The Army is serious about this platform, too, spending $6.3 million now and budgeting $11 million that will be given to the Clemson Composites Center, Greenville Technical College’s Center for Manufacturing Innovation. Part of the money will go to 3D Systems, who is working with ARL to make its nine-laser, 1m x 1m x 600mm metal 3D printer. This includes the software material characterization and development that will also be done.

Srikanth Pilla, the Robert Patrick Jenkins  Endowed Professor within the College of Engineering, Computing and Applied Sciences, noted:

“As part of the new project, we will develop a database of raw materials, including metals, plastics and composite materials, that could then be used to train artificial intelligence and create digital models of potential new feedstock materials,”

Qualifying parts and alloys on 3D printers is a major bottleneck, as is matching settings with desired part outcomes. Any development there will speed up the adoption of new materials and the creation of useful parts. Combining this with a coupon testing program will be very worthwhile and will provide the data needed for this database.

Rock Island Arsenal iterations of triggers.

Pilla continued to say:

“The database development as well as validation of the digital life cycle through experimental characterization and testing are enabled using the state-of-the-art infrastructure available at the Clemson Composites Center which includes 3D printers, thermophysical testing equipment, optical metrology, quasi-static and dynamic drop-tower test infrastructure, accelerated aging equipment, high-speed cameras and spectroscopic equipment,”

South Carolina Governor Henry McMaster opined that:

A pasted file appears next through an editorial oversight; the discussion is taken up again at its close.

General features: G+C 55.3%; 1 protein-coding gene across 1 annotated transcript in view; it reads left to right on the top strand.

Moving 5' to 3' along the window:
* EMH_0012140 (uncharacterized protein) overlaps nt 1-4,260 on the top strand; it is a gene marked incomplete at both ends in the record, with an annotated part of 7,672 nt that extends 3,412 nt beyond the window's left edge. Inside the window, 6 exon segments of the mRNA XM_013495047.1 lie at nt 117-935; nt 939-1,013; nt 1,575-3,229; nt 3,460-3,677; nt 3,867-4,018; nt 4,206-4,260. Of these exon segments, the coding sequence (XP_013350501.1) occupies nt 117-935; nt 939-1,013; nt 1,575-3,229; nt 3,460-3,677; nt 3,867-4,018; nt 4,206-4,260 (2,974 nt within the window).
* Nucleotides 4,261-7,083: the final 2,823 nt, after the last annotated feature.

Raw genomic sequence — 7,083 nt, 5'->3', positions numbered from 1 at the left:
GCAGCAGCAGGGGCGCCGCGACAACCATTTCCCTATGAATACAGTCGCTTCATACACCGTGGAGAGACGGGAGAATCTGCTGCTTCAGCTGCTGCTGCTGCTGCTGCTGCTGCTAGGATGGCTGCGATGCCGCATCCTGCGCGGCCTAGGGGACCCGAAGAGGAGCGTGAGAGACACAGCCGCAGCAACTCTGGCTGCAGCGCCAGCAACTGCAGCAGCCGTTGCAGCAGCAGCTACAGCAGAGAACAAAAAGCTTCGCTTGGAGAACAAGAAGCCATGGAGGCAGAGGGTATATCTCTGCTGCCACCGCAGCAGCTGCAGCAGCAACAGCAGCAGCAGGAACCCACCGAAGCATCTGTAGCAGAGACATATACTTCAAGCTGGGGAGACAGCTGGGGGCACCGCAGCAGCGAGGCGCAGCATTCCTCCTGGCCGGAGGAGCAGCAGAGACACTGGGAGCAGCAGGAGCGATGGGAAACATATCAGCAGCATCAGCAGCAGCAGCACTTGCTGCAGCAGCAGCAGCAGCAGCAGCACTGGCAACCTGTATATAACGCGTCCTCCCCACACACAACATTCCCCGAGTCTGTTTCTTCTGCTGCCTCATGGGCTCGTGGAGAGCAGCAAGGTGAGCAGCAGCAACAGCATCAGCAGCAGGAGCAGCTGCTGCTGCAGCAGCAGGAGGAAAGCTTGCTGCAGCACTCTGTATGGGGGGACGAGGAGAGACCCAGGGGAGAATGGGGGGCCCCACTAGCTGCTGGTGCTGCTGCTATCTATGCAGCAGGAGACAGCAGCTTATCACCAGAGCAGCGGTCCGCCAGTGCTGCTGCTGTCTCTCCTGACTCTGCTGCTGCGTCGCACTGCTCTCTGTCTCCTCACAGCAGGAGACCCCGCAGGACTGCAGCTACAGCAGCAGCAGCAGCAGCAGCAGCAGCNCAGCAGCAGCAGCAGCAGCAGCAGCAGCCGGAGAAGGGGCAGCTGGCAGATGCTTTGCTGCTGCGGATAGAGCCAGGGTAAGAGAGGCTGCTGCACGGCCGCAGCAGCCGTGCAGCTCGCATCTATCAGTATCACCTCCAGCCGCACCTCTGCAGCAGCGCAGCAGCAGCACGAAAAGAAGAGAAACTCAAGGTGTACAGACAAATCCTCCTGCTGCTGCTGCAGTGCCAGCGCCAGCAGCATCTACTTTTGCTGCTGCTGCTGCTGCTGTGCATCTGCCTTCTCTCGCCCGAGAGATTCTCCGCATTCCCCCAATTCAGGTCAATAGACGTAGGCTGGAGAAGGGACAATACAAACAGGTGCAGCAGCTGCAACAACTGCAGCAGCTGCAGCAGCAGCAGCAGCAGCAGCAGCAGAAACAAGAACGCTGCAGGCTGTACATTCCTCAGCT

“This project between Clemson and 3D Systems highlights the success and the continued commitment of our higher education system to not only provide a highly skilled workforce but to forge important partnerships with our business community that ultimately lead to a stronger South Carolina.”

Stephanie Koch, associate director for DEVCOM ARL’s Weapons and Materials Research Directorate, contributed:

“This collaboration will advance the laboratory’s ability to find new and novel ways to advance the science of advanced manufacturing as well as creating a pipeline of new talent, all towards our mission to  operationalize science for transformational overmatch.”

Operationalizing the science for transformational overmatch will be something that will be a true force multiplier for the US military. On the whole, I’m very worried that our technology is all too useful in military equipment and in war-fighting. 3D printing is a versatile technology that transforms desire, idea, or need into thing-shaped solutions. In some cases, this thing-shaped solution may be a hand grenade. This is something that we have to contend and come to terms with when we consider the impact of our technology on the world. I’d love for our impact to be solely one of improved, better fit-to-purpose things, but I think that we must face the knowledge that our impact will, in many cases, be a literal one.